India is not only the Taj
By Margarita I. Gotay
India is a very diverse country; most of it has to do with its large
size and long history. Some of the Indian subcontinents were ruled by
the British, French (Pondicherry) and Portuguese (Goa) at one point in
time. Finally, on January 26, 1950, India was officially proclaimed a
republic. The influences of the British, French, and Portuguese are
really prominent and visible. As India keeps developing the effects on
the poor are more visible. At the same time the demands of the
I visited Pondicherry, which used to be a
French Colonial Town. Compared to Chennai it was really clean and
beautiful. The architecture of the buildings is French. There were a
lot of French Hotels and restaurants. At the temples French people were
sitting down meditating, you could see that they were locals. White
people were very visible unlike in the streets of Chennai.
In my time there I also visited the
Delta School of Nursing, where they train Dalit girls to become nurses.
These girls come from the lowest caste in India and from different
villages. Most girls start living there at age 18 until they get
married. They only see their families on special occasions or
festivities. Dr. Henry Thiagaraj, who was born into a dalit family,
founded the school.
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for India, women are the major migrants. They have to educate
themselves to not become the victims of a growing society. With a
little education they can fight against becoming tools of sexual
work. The have more chance of survival. As they told us in the
Delta School of Nursing: “Education is Power”.
People from all around the world come as volunteers to help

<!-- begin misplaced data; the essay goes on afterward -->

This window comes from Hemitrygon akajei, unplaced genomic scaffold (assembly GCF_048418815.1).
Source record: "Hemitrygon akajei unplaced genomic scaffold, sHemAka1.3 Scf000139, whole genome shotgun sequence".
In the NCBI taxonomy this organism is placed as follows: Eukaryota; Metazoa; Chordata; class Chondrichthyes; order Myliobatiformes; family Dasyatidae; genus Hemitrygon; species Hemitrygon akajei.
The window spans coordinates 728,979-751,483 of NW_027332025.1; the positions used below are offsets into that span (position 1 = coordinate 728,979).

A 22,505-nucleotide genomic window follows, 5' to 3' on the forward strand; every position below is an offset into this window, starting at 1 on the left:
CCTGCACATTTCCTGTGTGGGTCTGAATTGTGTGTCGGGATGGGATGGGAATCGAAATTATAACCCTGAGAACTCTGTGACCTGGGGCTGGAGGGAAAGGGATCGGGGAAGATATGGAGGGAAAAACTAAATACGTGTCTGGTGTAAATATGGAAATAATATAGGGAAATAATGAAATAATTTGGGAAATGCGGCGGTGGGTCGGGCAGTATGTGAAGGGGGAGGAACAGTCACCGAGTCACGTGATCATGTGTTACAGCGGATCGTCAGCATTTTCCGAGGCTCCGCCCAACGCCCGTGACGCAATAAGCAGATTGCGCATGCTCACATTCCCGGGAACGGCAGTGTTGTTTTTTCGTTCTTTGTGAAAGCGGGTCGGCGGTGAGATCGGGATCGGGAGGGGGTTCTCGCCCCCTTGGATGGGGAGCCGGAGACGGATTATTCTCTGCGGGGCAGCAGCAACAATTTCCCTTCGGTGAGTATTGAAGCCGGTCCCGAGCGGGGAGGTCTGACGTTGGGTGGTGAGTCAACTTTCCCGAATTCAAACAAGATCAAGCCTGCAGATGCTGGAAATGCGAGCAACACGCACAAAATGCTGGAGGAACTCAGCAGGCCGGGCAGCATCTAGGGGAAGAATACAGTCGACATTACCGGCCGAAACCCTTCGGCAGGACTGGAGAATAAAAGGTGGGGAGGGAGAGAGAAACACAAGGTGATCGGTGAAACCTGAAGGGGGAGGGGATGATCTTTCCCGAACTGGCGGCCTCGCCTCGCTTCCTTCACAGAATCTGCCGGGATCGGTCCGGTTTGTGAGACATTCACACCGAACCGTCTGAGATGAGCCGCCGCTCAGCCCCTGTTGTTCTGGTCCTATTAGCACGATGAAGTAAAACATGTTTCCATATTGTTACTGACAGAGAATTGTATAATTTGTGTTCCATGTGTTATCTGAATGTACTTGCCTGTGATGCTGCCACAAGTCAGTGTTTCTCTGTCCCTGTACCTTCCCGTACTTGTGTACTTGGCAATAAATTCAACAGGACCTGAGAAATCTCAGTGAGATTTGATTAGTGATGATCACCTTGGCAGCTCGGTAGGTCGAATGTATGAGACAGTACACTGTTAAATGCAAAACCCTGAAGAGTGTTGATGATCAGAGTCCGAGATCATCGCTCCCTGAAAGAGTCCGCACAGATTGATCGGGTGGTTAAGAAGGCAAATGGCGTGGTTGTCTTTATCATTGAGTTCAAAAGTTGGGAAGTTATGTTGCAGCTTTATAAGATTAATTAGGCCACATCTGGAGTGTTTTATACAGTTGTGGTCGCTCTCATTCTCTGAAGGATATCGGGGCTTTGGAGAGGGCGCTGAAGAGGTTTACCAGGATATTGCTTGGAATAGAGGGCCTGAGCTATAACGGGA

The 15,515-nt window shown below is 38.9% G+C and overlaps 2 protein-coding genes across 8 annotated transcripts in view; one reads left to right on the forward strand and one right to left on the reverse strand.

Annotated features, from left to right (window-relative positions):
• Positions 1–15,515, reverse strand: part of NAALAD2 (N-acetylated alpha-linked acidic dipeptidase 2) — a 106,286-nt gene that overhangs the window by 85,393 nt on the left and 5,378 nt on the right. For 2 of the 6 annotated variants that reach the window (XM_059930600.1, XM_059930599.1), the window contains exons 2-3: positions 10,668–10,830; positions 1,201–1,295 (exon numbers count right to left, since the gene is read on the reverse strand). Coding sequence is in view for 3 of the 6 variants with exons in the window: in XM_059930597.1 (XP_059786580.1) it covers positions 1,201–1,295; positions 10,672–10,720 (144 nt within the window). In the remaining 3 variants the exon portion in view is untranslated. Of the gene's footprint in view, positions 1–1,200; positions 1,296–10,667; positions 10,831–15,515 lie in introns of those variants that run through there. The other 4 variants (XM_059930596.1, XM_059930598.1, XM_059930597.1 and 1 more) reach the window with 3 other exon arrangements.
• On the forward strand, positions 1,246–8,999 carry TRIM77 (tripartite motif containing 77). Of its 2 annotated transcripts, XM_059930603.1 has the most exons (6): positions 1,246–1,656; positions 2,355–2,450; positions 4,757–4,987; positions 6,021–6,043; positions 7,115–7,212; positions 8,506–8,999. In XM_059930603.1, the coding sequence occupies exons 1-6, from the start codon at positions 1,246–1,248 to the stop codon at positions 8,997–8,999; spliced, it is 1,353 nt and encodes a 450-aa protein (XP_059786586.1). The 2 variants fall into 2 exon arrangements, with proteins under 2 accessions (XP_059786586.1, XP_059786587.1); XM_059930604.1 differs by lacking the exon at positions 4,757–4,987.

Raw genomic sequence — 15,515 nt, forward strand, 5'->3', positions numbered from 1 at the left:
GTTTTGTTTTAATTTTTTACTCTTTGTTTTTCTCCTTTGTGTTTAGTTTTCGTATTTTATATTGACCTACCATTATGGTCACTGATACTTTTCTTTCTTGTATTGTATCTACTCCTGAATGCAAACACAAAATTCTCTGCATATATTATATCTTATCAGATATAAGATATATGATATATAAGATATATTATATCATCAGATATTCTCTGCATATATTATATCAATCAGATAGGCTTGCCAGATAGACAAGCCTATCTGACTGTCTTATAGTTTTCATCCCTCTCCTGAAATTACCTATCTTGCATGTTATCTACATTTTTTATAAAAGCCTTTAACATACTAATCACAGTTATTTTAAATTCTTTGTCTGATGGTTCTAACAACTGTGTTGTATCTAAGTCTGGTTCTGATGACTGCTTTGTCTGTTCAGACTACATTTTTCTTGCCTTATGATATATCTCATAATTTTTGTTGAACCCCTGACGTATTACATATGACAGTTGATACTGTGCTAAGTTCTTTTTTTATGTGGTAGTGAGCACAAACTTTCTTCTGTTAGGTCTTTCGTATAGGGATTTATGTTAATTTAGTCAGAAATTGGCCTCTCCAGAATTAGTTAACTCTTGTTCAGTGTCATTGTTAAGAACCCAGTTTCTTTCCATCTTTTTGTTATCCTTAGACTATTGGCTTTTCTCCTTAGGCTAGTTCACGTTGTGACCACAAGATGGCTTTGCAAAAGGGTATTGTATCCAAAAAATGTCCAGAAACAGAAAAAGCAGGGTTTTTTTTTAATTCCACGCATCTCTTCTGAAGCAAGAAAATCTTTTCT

and aid this community, and other dalit villages, and raise awareness
of some atrocities that these people go through. Currently there is a
Canadian student staying at the school, she helps the girls with their
English. The classes are actually in English.
Australian University billboards
were everywhere in the streets and sidewalks of Chennai.
Propaganda of better opportunities and connection with other countries
were also very visible. Some international banks such as Citibank,
Western Products like Lay’s the potatoes chips were sold in little
bazaars and side stores. These are all indices of global connections of
migrating products and people.
At the Bazaar we meet a lady
from Oregon, who married an Indian man and was currently living in
Chennai. She has been living there for 5 years. On our way to
some hills in Madurai in the countryside I saw the Coca Cola and Pepsi
factories.Migration signs were everywhere. Just by looking
outside the ship on our portside thousands of Hondas were waiting to be
sent to Mexico. Transnational companies see a wide rage of
opportunities in India. That’s why I saw so many signs of migration and
I foresee many more in the upcoming years. India is starting new ways
of development. Hopefully someday they will be a way to have
globalization without making the poor more poor and mistreating them.
The world is more interconnected then what the eyes of the
ignorant can see, when we open our eyes to that which connects us, we
realize that we are closer than what it seems. –Margarita Gotay